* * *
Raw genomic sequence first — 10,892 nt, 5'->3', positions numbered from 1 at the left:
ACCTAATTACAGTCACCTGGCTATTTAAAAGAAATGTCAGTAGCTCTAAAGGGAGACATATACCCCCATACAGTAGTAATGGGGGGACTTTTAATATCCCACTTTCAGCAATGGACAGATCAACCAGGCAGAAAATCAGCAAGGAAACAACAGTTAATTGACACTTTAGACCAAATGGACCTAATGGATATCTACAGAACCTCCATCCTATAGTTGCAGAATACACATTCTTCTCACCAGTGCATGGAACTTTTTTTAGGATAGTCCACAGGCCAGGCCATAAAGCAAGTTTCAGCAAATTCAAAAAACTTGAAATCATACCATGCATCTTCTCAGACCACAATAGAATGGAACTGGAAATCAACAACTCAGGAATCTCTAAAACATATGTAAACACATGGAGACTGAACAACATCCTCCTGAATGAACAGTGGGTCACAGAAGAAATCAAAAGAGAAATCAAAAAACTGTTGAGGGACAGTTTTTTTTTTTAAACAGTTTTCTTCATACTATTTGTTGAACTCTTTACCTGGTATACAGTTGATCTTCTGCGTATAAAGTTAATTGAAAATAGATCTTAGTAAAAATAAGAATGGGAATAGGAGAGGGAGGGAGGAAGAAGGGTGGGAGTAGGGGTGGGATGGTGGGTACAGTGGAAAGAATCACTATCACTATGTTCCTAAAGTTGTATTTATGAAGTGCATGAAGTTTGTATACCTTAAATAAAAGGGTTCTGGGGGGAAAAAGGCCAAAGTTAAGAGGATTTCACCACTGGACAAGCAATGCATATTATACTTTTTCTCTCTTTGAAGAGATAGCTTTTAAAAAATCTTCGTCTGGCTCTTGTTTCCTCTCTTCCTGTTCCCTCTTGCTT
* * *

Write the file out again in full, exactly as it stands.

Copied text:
Raw genomic sequence first — 10,892 nt, 5'->3', positions numbered from 1 at the left:
ACCTAATTACAGTCACCTGGCTATTTAAAAGAAATGTCAGTAGCTCTAAAGGGAGACATATACCCCCATACAGTAGTAATGGGGGGACTTTTAATATCCCACTTTCAGCAATGGACAGATCAACCAGGCAGAAAATCAGCAAGGAAACAACAGTTAATTGACACTTTAGACCAAATGGACCTAATGGATATCTACAGAACCTCCATCCTATAGTTGCAGAATACACATTCTTCTCACCAGTGCATGGAACTTTTTTTAGGATAGTCCACAGGCCAGGCCATAAAGCAAGTTTCAGCAAATTCAAAAAACTTGAAATCATACCATGCATCTTCTCAGACCACAATAGAATGGAACTGGAAATCAACAACTCAGGAATCTCTAAAACATATGTAAACACATGGAGACTGAACAACATCCTCCTGAATGAACAGTGGGTCACAGAAGAAATCAAAAGAGAAATCAAAAAACTGTTGAGGGACAGTTTTTTTTTTTAAACAGTTTTCTTCATACTATTTGTTGAACTCTTTACCTGGTATACAGTTGATCTTCTGCGTATAAAGTTAATTGAAAATAGATCTTAGTAAAAATAAGAATGGGAATAGGAGAGGGAGGGAGGAAGAAGGGTGGGAGTAGGGGTGGGATGGTGGGTACAGTGGAAAGAATCACTATCACTATGTTCCTAAAGTTGTATTTATGAAGTGCATGAAGTTTGTATACCTTAAATAAAAGGGTTCTGGGGGGAAAAAGGCCAAAGTTAAGAGGATTTCACCACTGGACAAGCAATGCATATTATACTTTTTCTCTCTTTGAAGAGATAGCTTTTAAAAAATCTTCGTCTGGCTCTTGTTTCCTCTCTTCCTGTTCCCTCTTGCTT